SAN FRANCISCO — Housepainter Carlos Ponce Rodriguez has been driving to work for three years without a license.
Rodriguez doesn't want to be a scofflaw. But because he lacks immigration papers, he can't get a license.
That could change under a new state law that could let an estimated 2 million illegal immigrants get driver's licenses.
Though it doesn't take effect until Jan. 1, the law has already generated excitement and opposition across the state. One recent morning, Rodriguez joined a line stretching down the block outside the Mexican consulate to apply for a consular ID, one identification document allowed under the new driver's-license law.
"I need a license to go to work," said Rodriguez, 23, who drove a taxi in Cancun before moving to Walnut Creek three years ago. "I think it is a good law because not only can one move places in a safer way, but one will also be able to get insurance, and that also brings more safety."
The San Francisco consulate where Rodriguez was waiting used to issue about 150 consular IDs a day. That number doubled the day after the law was signed two weeks ago, and the daily average is now about 250, said spokesman Bernardo Mendez. Other consulates in California reported similar increases.
Undocumented immigrants now take care to avoid police, said San Diego consulate spokesman Alberto Lozano, but with licenses, "they will be more confident driving through the freeways and in the city."
The effects of the new law are showing up elsewhere, too.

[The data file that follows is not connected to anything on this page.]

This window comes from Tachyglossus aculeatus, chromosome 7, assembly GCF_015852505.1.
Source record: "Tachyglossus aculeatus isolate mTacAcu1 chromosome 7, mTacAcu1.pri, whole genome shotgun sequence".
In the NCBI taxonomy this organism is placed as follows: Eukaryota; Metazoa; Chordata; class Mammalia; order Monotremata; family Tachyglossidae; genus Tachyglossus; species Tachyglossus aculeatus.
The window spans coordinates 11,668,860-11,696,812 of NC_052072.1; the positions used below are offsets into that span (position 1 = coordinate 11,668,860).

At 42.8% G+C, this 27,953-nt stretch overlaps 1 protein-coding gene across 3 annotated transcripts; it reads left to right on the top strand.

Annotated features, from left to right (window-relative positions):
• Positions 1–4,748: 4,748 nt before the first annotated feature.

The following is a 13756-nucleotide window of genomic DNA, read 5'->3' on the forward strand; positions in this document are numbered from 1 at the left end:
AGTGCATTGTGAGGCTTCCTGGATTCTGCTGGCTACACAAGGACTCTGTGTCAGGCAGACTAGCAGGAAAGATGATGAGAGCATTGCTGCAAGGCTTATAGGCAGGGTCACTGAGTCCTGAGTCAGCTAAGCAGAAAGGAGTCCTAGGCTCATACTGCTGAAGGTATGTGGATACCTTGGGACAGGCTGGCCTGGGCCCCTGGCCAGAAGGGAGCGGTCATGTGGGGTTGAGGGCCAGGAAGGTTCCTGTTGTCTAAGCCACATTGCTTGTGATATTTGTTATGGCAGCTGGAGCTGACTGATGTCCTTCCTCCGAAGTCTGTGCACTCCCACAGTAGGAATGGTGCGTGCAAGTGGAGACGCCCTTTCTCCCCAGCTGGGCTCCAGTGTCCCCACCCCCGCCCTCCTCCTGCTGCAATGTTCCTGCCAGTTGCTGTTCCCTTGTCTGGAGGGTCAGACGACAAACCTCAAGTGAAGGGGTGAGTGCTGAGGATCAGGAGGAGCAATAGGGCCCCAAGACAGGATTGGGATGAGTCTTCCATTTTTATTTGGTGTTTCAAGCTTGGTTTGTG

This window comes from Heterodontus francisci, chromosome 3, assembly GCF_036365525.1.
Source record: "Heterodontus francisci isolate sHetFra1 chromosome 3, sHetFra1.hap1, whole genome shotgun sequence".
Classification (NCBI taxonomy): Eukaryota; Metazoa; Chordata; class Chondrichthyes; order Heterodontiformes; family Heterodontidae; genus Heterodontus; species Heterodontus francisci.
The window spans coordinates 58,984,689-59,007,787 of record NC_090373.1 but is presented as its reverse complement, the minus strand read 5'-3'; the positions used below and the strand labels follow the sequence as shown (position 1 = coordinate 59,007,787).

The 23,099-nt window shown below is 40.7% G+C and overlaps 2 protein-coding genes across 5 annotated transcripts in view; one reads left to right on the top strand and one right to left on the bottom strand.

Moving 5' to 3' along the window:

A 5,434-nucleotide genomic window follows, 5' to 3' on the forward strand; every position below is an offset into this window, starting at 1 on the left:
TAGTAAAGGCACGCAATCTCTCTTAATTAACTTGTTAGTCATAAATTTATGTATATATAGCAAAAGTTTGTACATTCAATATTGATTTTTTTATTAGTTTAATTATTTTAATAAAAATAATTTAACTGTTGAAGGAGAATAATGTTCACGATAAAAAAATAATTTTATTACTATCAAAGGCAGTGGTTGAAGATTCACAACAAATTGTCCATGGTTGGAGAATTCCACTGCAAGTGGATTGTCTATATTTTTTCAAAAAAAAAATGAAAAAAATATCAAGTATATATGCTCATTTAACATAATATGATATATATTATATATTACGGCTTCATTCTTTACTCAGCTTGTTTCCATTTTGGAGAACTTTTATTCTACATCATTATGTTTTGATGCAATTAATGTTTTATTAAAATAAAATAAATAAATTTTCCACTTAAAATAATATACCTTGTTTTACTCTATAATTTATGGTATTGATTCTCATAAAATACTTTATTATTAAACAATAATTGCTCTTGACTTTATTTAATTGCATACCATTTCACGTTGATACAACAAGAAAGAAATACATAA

The GNC Driving School in Santa Ana, which serves many immigrants from Latin America and Asia, is getting about 25 calls a day from would-be students.
"After the law was signed, it's just been crazy," operator Ricardo Aguirre said.
About a dozen other states allow undocumented immigrants who are state residents to apply for driver's licenses, according to the National Immigration Law Center.
California's new law lets driver's license applicants submit federal taxpayer numbers instead of Social Security numbers. It also lifts a requirement that applicants prove they are legal residents and allows them to submit documents like the Mexican consular ID to verify their identity.
The new law has been both celebrated and criticized, a sign of how it cuts to the heart of the contentious national debate over immigration and the role of undocumented immigrants.
Proponents say letting them get driver's licenses is a matter of public safety. Licensed drivers know the rules of the road and can buy insurance, making the streets safer for everyone, said David Galaviz, legislative director to Democratic state Sen. Gilbert Cedillo, who introduced the bill.
It could also help law enforcement by expanding state data on who is driving, Galaviz said.
Critics say the law compromises national security. In a letter to Gov. Gray Davis, 20 members of the California Republican congressional delegation said the law "erodes our state's ability to protect against terrorist attacks."
Some have accused Davis, who twice vetoed earlier bills, of pandering to Hispanics as he fights to save his job. Chief rival Arnold Schwarzenegger opposes the law and has said he'd try to repeal it if elected governor.
A group called Save Our License is already working to collect signatures to overturn the law by placing a referendum on a ballot next March.
Illegal immigrants who are "breaking the law to be in the country" shouldn't be rewarded "with something that is a privilege, not a right in the United States," said Jeff Evans, a spokesman for the Republican-backed campaign.
Despite some uncertainty over the law's fate, many are still enthusiastic.
Driving could mean a less arduous morning commute for Patricia Barbosa, who cleans hotels in Napa. Barbosa, 22, usually takes a bus to work, but has trouble catching one for early shifts. Instead, she walks 40 minutes to get to work.
Julio Mendez, a 19-year-old construction worker from Napa, sees growing opportunities: "It will allow us to look for other jobs, to comply with the law."
Associated Press writer Maria-Belen Moran contributed to this report.